There’s no reason why we can’t. If you have the mindset to get to the best state, that’s the behaviour you start training. Occasionally all you need in big games is a bit of belief. I’m not going to say we’re going for best four or best eight, but I think we’ll go all the way and see where it takes us. Joined with his slight grin and a chuckle, how far Leitch’s tongue was in his cheek is hard to tell. Regardless, it’s clear that Leitch sees no reason why Japan rugby cannot or should not be enormously determined about what they can attain.
Japan’s Rugby World Cup Record
Japan has touched the knockout stage of the Rugby World Cup for the first time. This article looks back on the national squad’s previous record in the tournament. After winning all four of its Pool A games, Japan has made it to the quarterfinal stage of the Rugby World Cup for the first time. Here we look back on the country’s best in past tournaments.
Japan’s Rugby World Cup Record
At the first Rugby World Cup in 1987, Japan started with a narrow 21–18 defeat against the United States before misery a 60–7 thrashing against England. A 42–23 loss to Australia rounds off the campaign. While Japan also departed at the pool stage in 1991, defeats against Scotland and Ireland were trailed by a heartening first tournament win, as the Brave Blossoms saw off Zimbabwe 52–8.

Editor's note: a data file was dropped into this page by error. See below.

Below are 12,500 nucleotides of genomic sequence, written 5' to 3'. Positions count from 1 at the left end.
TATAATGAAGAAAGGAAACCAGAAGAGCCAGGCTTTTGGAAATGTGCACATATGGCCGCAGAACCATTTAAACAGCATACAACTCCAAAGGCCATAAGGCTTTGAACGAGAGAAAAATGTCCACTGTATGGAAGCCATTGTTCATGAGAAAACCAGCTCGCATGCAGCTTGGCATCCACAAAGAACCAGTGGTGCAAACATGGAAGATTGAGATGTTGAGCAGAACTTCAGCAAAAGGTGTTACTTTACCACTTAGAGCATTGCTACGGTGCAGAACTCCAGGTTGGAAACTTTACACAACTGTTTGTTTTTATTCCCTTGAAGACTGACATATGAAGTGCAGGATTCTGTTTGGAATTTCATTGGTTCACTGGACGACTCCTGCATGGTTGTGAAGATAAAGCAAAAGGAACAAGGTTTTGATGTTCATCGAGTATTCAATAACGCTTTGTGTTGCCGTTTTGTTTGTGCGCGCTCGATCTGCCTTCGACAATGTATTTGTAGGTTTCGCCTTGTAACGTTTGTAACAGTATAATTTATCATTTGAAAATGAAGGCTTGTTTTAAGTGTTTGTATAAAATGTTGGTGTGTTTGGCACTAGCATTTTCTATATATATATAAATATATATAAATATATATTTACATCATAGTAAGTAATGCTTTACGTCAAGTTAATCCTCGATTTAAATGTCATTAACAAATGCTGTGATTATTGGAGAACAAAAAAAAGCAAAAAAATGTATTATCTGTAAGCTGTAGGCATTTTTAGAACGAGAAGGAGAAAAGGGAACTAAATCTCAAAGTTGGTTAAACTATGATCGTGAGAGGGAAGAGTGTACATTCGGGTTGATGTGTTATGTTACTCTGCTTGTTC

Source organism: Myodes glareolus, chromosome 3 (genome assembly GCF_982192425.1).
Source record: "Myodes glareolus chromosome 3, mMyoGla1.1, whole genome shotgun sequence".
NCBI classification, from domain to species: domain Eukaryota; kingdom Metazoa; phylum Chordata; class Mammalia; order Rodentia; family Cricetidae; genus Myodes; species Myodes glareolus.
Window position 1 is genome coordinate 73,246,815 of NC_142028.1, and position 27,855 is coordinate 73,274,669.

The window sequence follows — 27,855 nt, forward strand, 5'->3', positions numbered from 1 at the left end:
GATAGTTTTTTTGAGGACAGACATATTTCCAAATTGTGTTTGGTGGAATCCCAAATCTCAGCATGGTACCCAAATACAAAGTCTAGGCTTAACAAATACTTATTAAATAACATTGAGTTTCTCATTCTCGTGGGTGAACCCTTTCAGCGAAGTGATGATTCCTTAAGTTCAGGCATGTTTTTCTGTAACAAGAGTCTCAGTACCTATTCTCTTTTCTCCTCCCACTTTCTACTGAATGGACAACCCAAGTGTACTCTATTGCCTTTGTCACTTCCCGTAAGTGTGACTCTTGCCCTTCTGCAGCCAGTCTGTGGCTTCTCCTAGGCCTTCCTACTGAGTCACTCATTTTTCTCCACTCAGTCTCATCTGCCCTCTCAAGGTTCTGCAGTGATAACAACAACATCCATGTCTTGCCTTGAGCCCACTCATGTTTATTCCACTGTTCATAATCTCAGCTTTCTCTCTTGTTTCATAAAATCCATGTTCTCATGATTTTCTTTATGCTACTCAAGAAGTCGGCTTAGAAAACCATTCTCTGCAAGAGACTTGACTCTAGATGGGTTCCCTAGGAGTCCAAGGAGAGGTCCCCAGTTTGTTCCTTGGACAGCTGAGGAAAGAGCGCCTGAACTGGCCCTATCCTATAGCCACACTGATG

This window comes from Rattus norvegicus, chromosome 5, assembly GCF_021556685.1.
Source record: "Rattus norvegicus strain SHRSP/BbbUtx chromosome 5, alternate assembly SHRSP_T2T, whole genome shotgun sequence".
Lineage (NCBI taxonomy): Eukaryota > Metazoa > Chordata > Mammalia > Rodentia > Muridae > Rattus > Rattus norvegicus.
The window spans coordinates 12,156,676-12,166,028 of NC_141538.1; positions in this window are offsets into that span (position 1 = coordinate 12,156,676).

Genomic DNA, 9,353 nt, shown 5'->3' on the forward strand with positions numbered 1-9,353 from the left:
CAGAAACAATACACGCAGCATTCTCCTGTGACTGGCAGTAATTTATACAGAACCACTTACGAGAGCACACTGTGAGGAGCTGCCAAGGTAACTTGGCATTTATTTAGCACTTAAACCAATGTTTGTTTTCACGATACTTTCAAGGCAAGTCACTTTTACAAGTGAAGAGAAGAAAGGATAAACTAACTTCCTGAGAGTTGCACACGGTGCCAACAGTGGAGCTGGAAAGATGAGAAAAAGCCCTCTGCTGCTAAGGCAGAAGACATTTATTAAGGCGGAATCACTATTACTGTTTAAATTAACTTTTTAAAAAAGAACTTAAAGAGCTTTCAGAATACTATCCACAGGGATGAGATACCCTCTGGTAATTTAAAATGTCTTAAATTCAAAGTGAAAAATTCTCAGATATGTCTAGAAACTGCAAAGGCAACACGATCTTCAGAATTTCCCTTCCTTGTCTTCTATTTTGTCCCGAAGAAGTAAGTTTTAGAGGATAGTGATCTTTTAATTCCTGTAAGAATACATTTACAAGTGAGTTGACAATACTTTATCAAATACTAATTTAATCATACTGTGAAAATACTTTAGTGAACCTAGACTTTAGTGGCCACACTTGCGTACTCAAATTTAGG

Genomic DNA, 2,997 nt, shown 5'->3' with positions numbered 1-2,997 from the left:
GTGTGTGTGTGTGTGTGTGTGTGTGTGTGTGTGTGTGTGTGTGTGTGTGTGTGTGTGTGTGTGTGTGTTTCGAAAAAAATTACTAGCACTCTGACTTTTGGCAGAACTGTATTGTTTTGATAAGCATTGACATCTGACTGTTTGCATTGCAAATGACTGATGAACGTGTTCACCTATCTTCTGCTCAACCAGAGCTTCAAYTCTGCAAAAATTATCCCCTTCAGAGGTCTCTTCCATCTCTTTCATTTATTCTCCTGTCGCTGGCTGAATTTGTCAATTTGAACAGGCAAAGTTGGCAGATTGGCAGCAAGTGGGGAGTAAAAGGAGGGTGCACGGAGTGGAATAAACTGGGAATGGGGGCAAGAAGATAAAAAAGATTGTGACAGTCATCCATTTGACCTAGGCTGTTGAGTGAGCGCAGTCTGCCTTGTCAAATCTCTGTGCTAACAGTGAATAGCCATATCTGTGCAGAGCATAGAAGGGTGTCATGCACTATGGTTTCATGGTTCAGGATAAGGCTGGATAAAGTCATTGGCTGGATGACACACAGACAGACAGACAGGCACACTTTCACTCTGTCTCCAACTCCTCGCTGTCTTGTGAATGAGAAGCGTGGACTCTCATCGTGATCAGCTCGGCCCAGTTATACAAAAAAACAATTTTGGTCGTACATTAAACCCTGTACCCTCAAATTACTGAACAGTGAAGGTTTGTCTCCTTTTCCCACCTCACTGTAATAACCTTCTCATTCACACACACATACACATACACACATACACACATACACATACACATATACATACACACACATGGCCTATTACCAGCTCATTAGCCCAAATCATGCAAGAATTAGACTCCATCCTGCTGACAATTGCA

Years of Defeats
At the third tournament Rugby World Cup in South Africa in 1995, Japan underwent another whitewash, losing to Wales, Ireland, and New Zealand. The record-breaking 145–17 defeat to the All Blacks was a chiefly bitter blow. There was no great advance in 1999, as Japan again lost all three of its pool matches. Current coach Jamie Joseph signified Japan in the tournament, having before seemed for New Zealand.
In 2003, Japan lost to Scotland, Fiji, France, and the United States. The 2007 tournament, though, saw a slight upturn in fortunes, as defeats to Australia, Fiji, and Wales were shadowed by a 12–12 draw against Canada. This brought an end to a 13-match run of successive defeats in the rivalry finals. In 2011, Japan started with losses to France, New Zealand, and Tonga. It led at half-time in its final game against Canada but had to relax for another draw, this time 23–23.
South Africa Shock
Japan’s Rugby World Cup record to date gave no hint of what was to come in 2015. Eddie Jones of Australia took charge of the side in 2012, progressively raising its normal. In the first pool game of the tournament in England, Japan won a historic 34–32 win against South Africa, then ranked third in the world. Though a loss against Scotland followed, wins against Samoa and the United States left Japan with three wins and one defeat in the pool. Inappropriately, this was not enough, as Japan fell short in bonus points and failed to progress to the next stage.